OP:
    Code:
    Please use the required format:
    mm/dd/yy
    IE:
    Code:
    You must use this format:  mm/dd/yy


    step back from past experiences for a moment, try the code in your favorite browsers, and ask yourself "is all that really worth typing 3 attribs?"

    if you think not, and you would rather give your users a pop-up box that can leave them with no further communication if the check it's little checkbox, or you can have something that works almost everywhere, can easily be poly-filled for IE7/8, feels nice, behaves well, looks better, is highly accessible, and much less code to write for each app/field, then i suggest you take up photography or knitting or something besides web dev.


    if nothing else, rip your config from the html and feed that to javascript instead of hand-coding strings and one-language error message; i can't see the harm at all.
    Last edited by rnd me; 12-08-2012 at 08:38 PM.
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  • #15
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    Just my opinion.. but a single input on a page doesn't convince. It's when trying to create an entire form on a page that the differences are more obvious.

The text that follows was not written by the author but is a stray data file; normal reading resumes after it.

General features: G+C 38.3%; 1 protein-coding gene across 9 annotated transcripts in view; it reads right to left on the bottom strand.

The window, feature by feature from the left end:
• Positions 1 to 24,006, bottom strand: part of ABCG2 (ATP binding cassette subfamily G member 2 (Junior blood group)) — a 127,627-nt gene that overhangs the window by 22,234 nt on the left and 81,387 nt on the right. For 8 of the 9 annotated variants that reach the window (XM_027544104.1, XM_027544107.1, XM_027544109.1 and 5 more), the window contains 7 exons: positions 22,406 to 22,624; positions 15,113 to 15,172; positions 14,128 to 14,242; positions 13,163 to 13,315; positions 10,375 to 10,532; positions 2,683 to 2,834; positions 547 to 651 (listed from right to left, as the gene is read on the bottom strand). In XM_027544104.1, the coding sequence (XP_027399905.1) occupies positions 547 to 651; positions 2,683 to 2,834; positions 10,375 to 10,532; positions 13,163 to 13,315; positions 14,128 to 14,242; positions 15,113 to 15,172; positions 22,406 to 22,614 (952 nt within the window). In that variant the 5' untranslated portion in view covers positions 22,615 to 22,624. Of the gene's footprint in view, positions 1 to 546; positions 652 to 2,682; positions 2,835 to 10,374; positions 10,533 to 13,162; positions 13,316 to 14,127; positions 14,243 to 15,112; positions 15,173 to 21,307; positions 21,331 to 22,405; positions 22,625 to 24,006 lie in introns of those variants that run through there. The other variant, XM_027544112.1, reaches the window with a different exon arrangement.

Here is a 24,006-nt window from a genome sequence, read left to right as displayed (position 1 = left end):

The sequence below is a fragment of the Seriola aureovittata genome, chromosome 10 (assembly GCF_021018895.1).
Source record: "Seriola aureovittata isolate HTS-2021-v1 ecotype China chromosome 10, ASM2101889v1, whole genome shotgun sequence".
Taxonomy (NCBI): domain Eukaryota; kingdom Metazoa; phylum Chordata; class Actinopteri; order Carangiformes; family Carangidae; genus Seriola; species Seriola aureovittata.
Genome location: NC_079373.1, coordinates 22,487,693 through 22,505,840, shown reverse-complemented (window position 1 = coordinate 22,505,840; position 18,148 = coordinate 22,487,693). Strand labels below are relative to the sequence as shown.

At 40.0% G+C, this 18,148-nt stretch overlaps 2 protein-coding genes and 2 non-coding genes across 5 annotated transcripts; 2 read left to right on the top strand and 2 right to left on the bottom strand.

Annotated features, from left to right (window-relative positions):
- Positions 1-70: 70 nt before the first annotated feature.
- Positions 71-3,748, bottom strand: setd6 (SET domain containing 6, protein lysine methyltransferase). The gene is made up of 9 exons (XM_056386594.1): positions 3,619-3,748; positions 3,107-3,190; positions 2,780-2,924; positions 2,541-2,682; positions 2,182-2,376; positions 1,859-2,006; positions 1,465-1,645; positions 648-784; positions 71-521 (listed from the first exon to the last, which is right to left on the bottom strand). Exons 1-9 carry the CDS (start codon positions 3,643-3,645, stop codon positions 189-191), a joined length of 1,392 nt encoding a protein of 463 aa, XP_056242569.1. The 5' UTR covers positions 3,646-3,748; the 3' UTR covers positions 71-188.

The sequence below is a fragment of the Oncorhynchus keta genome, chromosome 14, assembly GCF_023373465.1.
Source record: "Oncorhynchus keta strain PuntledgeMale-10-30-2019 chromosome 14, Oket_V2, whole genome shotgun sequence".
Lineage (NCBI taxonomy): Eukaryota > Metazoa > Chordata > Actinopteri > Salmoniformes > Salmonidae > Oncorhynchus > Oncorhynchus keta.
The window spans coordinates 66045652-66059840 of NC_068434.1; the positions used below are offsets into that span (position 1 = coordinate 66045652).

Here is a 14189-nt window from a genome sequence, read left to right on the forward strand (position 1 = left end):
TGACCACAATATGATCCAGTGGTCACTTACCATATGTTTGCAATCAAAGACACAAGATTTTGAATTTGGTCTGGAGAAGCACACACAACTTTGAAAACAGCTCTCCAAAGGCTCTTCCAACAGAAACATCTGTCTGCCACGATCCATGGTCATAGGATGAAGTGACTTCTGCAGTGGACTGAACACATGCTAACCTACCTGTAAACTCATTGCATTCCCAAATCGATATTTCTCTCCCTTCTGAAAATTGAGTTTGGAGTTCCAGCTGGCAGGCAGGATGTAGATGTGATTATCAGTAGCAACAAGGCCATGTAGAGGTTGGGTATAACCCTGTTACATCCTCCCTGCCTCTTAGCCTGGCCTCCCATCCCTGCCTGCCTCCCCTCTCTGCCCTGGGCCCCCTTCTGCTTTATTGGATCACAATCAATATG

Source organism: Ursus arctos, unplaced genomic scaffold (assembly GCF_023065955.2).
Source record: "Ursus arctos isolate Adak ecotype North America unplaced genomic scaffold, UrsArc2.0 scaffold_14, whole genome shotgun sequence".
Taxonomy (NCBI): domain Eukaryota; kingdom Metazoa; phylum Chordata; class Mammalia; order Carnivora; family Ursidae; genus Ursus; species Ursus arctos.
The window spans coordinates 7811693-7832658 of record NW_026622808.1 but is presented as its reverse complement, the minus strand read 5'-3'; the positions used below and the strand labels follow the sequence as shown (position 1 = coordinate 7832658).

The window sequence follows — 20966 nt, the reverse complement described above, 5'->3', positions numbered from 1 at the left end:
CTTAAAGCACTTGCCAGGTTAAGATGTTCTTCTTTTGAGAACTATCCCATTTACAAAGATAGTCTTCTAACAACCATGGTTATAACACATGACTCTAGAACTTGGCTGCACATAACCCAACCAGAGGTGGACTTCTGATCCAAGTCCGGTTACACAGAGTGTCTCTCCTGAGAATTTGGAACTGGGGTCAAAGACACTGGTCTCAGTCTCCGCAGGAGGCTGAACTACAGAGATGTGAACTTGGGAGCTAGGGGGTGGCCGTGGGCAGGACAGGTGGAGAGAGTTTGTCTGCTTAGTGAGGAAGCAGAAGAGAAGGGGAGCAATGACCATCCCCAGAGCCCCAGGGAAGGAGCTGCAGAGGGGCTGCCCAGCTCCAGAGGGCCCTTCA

Even so, it looks noticeably different in IE and, in fact, the submit button (which displays "Submit Query" and is therefore much wider) did nothing for me at all in IE9; the input-background is not pink. FF17 says "Please fill out this field" - it doesn't include the "dd/mm/yy". Added I am aware that not all of these points are directly relevant to HTML5.

    Personally, I am not interested in debating the point - I'm just recounting my experience and thoughts. Besides, I am not rejecting HTML5 - I'm happy to use it where it is useful (autofocus, required..), but one cannot ignore the differences.
    Last edited by AndrewGSW; 12-08-2012 at 08:33 PM.
    "I'm here to save your life. But if I'm going to do that, I'll need total uninanonynymity." Me Myself & Irene.
    Validate your HTML and CSS